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On Growing Up Without Television

It's kind of ironic, but I watch a lot of television at work. The people I work for subscribe to cable and keep a TV in the office. When there's down time or when my duties keep me inside, I see something I have spent most of my life without.

I was raised in an old-fashioned Christian family. My parents felt television was not helpful in raising godly children. They wouldn't own one. That isn't to say we were without our failings. It isn't even to say our family never saw TV. We children gladly watched it when visiting relatives or staying at the occasional motel. My father might indicate we'd chosen poorly, but he let us view the tube in these settings. Still, we lived a long way from our extended family. Most of our traveling days ended at campgrounds rather than motel rooms. We saw very little TV and were encouraged to think critically about what we did see.

Our family was an exception even then. The neighbors had TV. Most of our cousins had TV. The kids at school had TV. Our teachers tuned in an educational television channel for some interesting classroom enhancement. The kids on the school bus talked about a show called Gun Smoke.

I never saw Gun Smoke until a few years ago. Somebody at work tuned in a channel that plays old reruns, and I finally came to understand what the kids on the bus were talking about. Well, OK, I really don't remember many details of the school bus discussions, but other people have fondly recalled the program since. The reruns have also taught me what people are talking about when they remember a character from fifty years ago called Barney Fife. This channel replays other old shows as well, and I'm getting a crash course in the TV of my childhood. Some of it is the TV of a few years before my childhood. One might say I'm catching up with a part of my culture I missed.

As I catch up, I find myself glad I missed it! Based on the reruns and current programming I've seen at work and in the homes of my extended family, here's what I missed. I missed the idea that one could shoot somebody at least once a week and remain a normal, healthy, compassionate person. I missed the idea that lying is funny. I missed the idea that it is possible to jump up from drinking alcohol with a clear mind and quick reflexes. I missed learning that the end justifies the means. I missed the notion that suddenly making love to a woman after the briefest of unhappy acquaintances doesn't qualify a man as a boor. I missed the idea that lust is a harmless friend. Yeah, I'm glad I missed it.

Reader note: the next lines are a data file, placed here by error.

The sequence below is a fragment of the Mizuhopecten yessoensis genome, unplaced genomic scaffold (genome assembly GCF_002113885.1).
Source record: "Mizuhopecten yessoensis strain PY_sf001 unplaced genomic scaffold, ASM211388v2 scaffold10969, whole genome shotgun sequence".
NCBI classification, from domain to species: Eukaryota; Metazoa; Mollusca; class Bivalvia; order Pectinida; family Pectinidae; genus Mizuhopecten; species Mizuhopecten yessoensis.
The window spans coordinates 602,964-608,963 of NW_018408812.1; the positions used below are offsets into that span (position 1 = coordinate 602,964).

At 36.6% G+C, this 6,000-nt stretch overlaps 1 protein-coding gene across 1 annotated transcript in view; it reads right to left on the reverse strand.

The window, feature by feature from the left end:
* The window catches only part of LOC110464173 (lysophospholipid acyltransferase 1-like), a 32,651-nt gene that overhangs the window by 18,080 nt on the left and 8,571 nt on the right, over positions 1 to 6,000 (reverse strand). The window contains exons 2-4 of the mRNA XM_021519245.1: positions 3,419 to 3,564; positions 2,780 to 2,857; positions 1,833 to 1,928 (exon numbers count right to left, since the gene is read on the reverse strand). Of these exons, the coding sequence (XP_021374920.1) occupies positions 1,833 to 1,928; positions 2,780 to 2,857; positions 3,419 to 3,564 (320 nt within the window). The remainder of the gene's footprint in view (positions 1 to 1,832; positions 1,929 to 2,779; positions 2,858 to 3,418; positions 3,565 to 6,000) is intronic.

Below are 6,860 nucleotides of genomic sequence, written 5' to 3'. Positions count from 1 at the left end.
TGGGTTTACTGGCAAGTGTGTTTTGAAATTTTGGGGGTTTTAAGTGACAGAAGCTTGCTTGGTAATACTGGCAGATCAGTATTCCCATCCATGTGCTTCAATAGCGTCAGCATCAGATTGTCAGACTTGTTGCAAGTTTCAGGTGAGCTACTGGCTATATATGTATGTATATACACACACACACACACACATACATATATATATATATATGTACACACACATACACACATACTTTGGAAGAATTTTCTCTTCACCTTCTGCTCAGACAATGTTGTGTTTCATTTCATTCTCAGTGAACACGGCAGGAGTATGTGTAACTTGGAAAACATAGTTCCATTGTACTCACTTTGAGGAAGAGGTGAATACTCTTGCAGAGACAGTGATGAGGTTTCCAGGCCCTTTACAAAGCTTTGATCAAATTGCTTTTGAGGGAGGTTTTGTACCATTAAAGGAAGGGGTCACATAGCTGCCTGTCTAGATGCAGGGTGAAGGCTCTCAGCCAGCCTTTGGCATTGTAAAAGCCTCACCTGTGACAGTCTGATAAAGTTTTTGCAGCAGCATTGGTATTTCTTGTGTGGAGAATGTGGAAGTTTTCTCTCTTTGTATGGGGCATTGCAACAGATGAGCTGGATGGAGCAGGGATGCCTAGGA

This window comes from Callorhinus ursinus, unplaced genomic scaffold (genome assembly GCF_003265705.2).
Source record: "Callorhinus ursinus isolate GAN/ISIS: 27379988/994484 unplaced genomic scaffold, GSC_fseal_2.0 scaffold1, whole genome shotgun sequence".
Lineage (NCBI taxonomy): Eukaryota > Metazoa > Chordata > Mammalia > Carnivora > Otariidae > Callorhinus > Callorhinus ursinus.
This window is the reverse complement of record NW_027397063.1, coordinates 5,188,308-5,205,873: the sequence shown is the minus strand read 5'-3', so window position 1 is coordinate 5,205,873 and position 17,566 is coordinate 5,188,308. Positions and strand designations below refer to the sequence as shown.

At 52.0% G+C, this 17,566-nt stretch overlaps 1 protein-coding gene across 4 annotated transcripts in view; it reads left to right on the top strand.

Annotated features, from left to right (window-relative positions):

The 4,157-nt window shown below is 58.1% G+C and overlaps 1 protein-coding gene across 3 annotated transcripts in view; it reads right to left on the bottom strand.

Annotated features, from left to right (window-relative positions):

I know there are good things on TV. I know that some people feel it is important to be up-to-date with the culture so they can relate to the non-Christians they hope to introduce to Christ. I know television is such a big part of the average American's life that he or she might be hard pressed to fill the hours without it. I even know some people will call me a legalist, but I'm still glad I was raised without television.

The average American Christian has been so desensitized by the Hollywood mindset that he or she doesn't even realize how morally and spiritually inadequate such entertainment is. If we weren't so desensitized, we'd call some popular shows pornography. If we weren't so desensitized, we'd understand the emotional impact of filling leisure hours with images of anger and violence. If we weren't so desensitized, the stuff we find entertaining would make us sad. I watched real-life footage of police officers dealing with ordinary sinners Friday. I enjoyed it. I suspect my Lord grieved over the self-destruction we saw. Television brings out the worst in people, and we don't even realize what's happening.

I was raised without television or secular movies. People thought I was missing good things. I've been an adult for a long time now. I could fill my evenings catching up with what I missed as a child if I wished. I could, of course, fill my evenings with what's current on TV as well. Now that I have an idea of what I missed, I don't want it. Television programming and advertising are permeated with the lust of the flesh, the lust of the eye, and the pride of life. According to the Bible, these things are inconsistent with experiencing and reflecting the love of God. From that perspective, the question of who is missing what becomes overwhelming.

I was raised without television. As a result, I neither have nor want television in my home today. I also recommend that you not have it in yours. Call me a legalist if you must, but before you get too angry, try shutting the thing off for six months. During that time spend a short half hour a day in the Bible and good Christian books. Come back to watch for an evening, and tell me if you aren't a bit shocked at what you see. Some things are best missed.

This work is in the pubic domain and may be copied and distributed freely.


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